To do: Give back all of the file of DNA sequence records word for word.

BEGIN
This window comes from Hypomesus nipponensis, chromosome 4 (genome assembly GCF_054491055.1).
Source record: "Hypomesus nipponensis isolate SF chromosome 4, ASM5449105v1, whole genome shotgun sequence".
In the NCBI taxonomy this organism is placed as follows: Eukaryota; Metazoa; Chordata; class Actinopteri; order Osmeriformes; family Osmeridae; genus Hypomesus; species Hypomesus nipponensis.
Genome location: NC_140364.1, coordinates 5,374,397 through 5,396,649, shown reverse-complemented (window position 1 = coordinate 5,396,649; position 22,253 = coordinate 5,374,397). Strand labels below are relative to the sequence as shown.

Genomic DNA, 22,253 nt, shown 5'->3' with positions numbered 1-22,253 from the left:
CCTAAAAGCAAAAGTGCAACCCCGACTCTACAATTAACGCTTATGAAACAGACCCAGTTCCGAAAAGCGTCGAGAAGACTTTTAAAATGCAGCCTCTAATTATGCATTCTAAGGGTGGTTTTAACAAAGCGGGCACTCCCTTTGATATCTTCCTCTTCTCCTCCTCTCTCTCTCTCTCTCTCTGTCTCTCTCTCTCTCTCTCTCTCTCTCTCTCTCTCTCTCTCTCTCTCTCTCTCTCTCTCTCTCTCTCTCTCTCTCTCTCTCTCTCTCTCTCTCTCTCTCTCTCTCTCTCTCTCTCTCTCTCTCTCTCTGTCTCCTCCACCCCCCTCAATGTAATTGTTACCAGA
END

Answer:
This window comes from Hypomesus nipponensis, chromosome 4 (genome assembly GCF_054491055.1).
Source record: "Hypomesus nipponensis isolate SF chromosome 4, ASM5449105v1, whole genome shotgun sequence".
In the NCBI taxonomy this organism is placed as follows: Eukaryota; Metazoa; Chordata; class Actinopteri; order Osmeriformes; family Osmeridae; genus Hypomesus; species Hypomesus nipponensis.
Genome location: NC_140364.1, coordinates 5,374,397 through 5,396,649, shown reverse-complemented (window position 1 = coordinate 5,396,649; position 22,253 = coordinate 5,374,397). Strand labels below are relative to the sequence as shown.

Genomic DNA, 22,253 nt, shown 5'->3' with positions numbered 1-22,253 from the left:
CCTAAAAGCAAAAGTGCAACCCCGACTCTACAATTAACGCTTATGAAACAGACCCAGTTCCGAAAAGCGTCGAGAAGACTTTTAAAATGCAGCCTCTAATTATGCATTCTAAGGGTGGTTTTAACAAAGCGGGCACTCCCTTTGATATCTTCCTCTTCTCCTCCTCTCTCTCTCTCTCTCTCTGTCTCTCTCTCTCTCTCTCTCTCTCTCTCTCTCTCTCTCTCTCTCTCTCTCTCTCTCTCTCTCTCTCTCTCTCTCTCTCTCTCTCTCTCTCTCTCTCTCTCTCTCTCTCTCTCTCTCTCTCTCTCTCTGTCTCCTCCACCCCCCTCAATGTAATTGTTACCAGA